Do law students know of “the justice gap” — the fact that that tens of millions of people proceed in civil matters each year without ever having contact with a lawyer? Do they learn that despite the constitutional “right to counsel”, the lawyers provided to people accused of crimes are often appointed late, overwhelmed by the huge volume of cases, underpaid, and unable to provide high quality representation? Do they learn that there is no “civil right to counsel”, except in a very few categories of cases?
In theory, law students can learn about these features of the American justice system by participating in volunteer activities that help people whose legal needs are otherwise unmet. But do law schools afford students sufficient opportunities to do so? Do the schools turn to pro bono service for the value it offers in teaching legal skills, narrowing the justice gap, and transmitting knowledge of the professional responsibility of every lawyer to help to assure equal justice for all?
In a landmark development, on May 22, 2012 New York State responded to these and similar questions by establishing a 50-hour pro bono service bar admission requirement that applies to all persons who seek admission to the New York bar. NCAJ urged the American Bar Association to adopt a national pro bono graduation requirement, and in August 2014 the ABA approved a new “Interpretation” of the law school accreditation standards that encourages law schools to provide all students with sufficient opportunities to perform 50 hours of pro bono service during their time in law school.
NCAJ also jointly authored Pro Bono as a Professional Value, published in Building on Best Practices, Transforming Legal Education in a Changing World (Lexis/Nexis 2015), a book used as a chief source of guidance by legal educators to develop and strengthen the law school curriculum. In helping to write Pro Bono as a Professional Value, NCAJ has helped to move access to justice and the need for pro bono service nearer to the center of the legal curriculum.
In September 2016, NCAJ re-located to Fordham Law School. Matthew Diller, Dean of the law school, Jonathan Lippman, former chief judge of the NYS Unified Court System, and David Udell, executive director of NCAJ, are co-chairs of the school’s new Access to Justice Initiative. On October 19, 2016, the law school hosted a launch event for the AtJ Initiative, a welcome party for NCAJ, and an evening of discussion, viewable on videotape, titled “Where the Civil and Criminal Justice Systems Meet”.
In its current initiatives, NCAJ is:
- Developing ideas for more deeply integrating access to justice into legal education.
- Considering strategies for expanding the Justice Index, www.justiceindex.org, to track pro bono service, including law student pro bono service.
- Co-chairing the Access to Justice initiative at Fordham Law School.
Posts, Articles & Other Writings
Supporting pro bono service bar admission requirements:
- Law Schools Must Focus on Access to Justice (David Udell, Matthew Diller & Jonathan Lippmann, The National Law Journal, Sept. 26, 2016).
- Chief Justices Issue Resolution in Support of Law Student Pro Bono; Udell & Rhode Op Ed in National Law Journal; More Progress Toward a National 50 Hour Pro Bono Service Requirement for Future Lawyers (August 7, 2013)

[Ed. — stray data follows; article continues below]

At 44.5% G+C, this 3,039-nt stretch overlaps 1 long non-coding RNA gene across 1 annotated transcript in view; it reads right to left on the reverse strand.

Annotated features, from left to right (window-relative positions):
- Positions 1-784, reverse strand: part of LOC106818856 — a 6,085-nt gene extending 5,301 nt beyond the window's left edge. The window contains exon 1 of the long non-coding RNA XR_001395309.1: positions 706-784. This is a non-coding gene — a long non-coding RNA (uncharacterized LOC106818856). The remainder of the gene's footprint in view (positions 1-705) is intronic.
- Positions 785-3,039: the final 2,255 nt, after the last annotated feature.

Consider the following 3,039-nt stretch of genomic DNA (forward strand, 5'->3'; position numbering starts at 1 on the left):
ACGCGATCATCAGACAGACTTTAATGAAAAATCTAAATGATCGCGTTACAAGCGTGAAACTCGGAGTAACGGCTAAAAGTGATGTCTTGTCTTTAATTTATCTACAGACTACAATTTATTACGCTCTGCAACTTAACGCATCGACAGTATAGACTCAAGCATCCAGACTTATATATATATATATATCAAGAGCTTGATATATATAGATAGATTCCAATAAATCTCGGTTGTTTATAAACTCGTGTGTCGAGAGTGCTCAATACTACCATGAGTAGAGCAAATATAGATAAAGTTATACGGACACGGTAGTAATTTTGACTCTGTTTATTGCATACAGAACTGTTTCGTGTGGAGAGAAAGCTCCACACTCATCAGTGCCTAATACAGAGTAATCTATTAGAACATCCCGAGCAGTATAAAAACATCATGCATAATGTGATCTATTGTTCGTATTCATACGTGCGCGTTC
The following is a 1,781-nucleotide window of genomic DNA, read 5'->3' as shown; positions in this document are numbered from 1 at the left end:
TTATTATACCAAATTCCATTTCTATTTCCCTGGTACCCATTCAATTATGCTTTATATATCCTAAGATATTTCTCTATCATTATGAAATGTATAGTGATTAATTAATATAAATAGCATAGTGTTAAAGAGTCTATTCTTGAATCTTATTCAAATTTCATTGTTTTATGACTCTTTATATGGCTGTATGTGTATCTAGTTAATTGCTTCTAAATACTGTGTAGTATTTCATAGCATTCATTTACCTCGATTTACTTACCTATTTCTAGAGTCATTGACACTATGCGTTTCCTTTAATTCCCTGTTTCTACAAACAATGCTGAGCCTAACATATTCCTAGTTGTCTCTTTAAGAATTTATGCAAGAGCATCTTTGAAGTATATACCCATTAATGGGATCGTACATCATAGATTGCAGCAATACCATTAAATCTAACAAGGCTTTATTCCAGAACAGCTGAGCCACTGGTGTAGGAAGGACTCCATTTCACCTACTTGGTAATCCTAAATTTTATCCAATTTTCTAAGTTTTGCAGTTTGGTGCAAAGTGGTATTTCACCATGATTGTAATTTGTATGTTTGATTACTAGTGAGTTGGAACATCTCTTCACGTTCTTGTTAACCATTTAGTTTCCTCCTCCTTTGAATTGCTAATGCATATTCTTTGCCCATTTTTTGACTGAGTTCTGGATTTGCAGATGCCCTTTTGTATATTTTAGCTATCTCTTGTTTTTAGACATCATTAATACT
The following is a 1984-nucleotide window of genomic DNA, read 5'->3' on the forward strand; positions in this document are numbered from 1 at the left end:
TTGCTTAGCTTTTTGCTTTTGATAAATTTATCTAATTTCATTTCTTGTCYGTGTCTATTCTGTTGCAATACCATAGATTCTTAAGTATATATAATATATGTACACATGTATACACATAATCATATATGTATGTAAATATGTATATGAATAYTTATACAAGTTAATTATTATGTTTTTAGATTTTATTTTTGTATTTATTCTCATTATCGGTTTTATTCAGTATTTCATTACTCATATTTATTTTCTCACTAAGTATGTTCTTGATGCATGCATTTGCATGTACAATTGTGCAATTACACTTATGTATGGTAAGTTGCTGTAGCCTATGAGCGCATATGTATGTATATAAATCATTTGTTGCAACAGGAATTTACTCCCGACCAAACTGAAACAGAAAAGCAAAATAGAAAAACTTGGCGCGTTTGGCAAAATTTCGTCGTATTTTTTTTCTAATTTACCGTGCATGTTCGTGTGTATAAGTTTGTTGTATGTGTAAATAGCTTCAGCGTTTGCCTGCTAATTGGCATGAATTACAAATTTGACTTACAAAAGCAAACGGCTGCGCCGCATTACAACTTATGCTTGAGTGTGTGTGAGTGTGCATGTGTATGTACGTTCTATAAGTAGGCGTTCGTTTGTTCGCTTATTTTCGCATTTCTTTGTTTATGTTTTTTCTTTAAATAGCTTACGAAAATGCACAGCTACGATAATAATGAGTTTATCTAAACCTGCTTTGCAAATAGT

Report to the Connecticut Judicial Branch Access to Justice Commission (February 15, 2013), with appendix (February 15, 2013)
- California State Bar Board of Trustees Task Force on Admissions Regulation Reform, Draft recommendations endorsing 50 hour pro bono rule for students and recent graduates, curriculum requirements, and continuing legal education requirement (February 28, 2013), and Joyce Cutler, California Proposal Would Mandate Pro Bono, Practical Skills Requirements for Admission, Bloomberg BNA, from ABA/BNA Lawyers Journal of Professional Conduct (February 27, 2013)
- Law Student Initiative, Student Pro Bono 50 Hour Rule Campaign Memo (February 24, 2013)
- Liz Tobin-Tyler & David Udell, Is New York’s 50 Hour Pro Bono Service Rule Changing the Future of Law Student Pro Bono, Bloomberg Law (January 28, 2013)
- Karen Sloan, New York Law Journal, Law Student Pro Bono Reuirement Gets Chilly Response from ABA (Nov. 21, 2012)
- Jackie Gardina, Ngai Pindel, Society of American Law Teachers, Letter to ABA Standards Review Committee (Nov. 15, 2012)
- Holly Eaton, Letter to ABA Standards Review Committee (Nov. 16, 2012)
- Jo-Ann Wallace, Don Saunders, National Legal Aid & Defender Association, Letter to ABA Standards Review Committee (Nov. 15, 2012)
- Robert Gillett, Legal Services of South Central Michigan, Letter to ABA Standards Review Committee (Nov. 13, 2012)
- Erwin Chemerinsky – Letter to ABA’s Standards Review Committee (Nov. 11, 2012)
- David Stern, Equal Justice Works, Letter to ABA Standards Review Committee (Nov. 11, 2012)
- David Udell, Deborah Rhode – Comments Submitted to ABA’s Standards Review Committee Recommending Adoption of 50 Hours Pro Bono Requirement Within Law School Accreditation Standards (Nov. 9, 2012)
Supporting Software for Law Student Pro Bono:
- Software for Law Student Pro Bono – NCAJ’s Policy Recommendation (February 25, 2013)
Supporting a Reform Agenda for Law Student Pro Bono:
- Report & Recommendations of the Law School Involvement Working Group of the NY Court’s Task Force to Expand Access to Legal Services in New York – NCAJ, contributing author (December 1, 2012)
- List of reform opportunities for law student pro bono – NCAJ’s Policy Recommendation (Dec. 10, 2012)
Supporting Replication of Law Student Pro Bono Programs and Projects:
- List of Replicable Law Student Pro Bono Model Projects and Structures – NCAJ’s Policy Recommendation (Oct. 15, 2012)
Supporting Model Pro Bono Projects: